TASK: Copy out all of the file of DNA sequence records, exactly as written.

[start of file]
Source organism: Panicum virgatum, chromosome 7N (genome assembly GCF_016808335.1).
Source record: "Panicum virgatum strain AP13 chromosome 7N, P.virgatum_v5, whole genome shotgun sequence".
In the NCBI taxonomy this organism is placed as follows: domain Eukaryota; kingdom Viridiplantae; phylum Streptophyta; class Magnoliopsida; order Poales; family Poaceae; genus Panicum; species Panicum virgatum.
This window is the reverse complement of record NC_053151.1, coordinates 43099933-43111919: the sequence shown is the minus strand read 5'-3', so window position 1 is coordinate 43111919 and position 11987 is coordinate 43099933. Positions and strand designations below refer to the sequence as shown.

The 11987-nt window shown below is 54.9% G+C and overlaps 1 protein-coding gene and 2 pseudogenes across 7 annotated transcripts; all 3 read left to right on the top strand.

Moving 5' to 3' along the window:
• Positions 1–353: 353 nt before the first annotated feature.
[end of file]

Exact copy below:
Source organism: Panicum virgatum, chromosome 7N (genome assembly GCF_016808335.1).
Source record: "Panicum virgatum strain AP13 chromosome 7N, P.virgatum_v5, whole genome shotgun sequence".
In the NCBI taxonomy this organism is placed as follows: domain Eukaryota; kingdom Viridiplantae; phylum Streptophyta; class Magnoliopsida; order Poales; family Poaceae; genus Panicum; species Panicum virgatum.
This window is the reverse complement of record NC_053151.1, coordinates 43099933-43111919: the sequence shown is the minus strand read 5'-3', so window position 1 is coordinate 43111919 and position 11987 is coordinate 43099933. Positions and strand designations below refer to the sequence as shown.

The 11987-nt window shown below is 54.9% G+C and overlaps 1 protein-coding gene and 2 pseudogenes across 7 annotated transcripts; all 3 read left to right on the top strand.

Moving 5' to 3' along the window:
• Positions 1–353: 353 nt before the first annotated feature.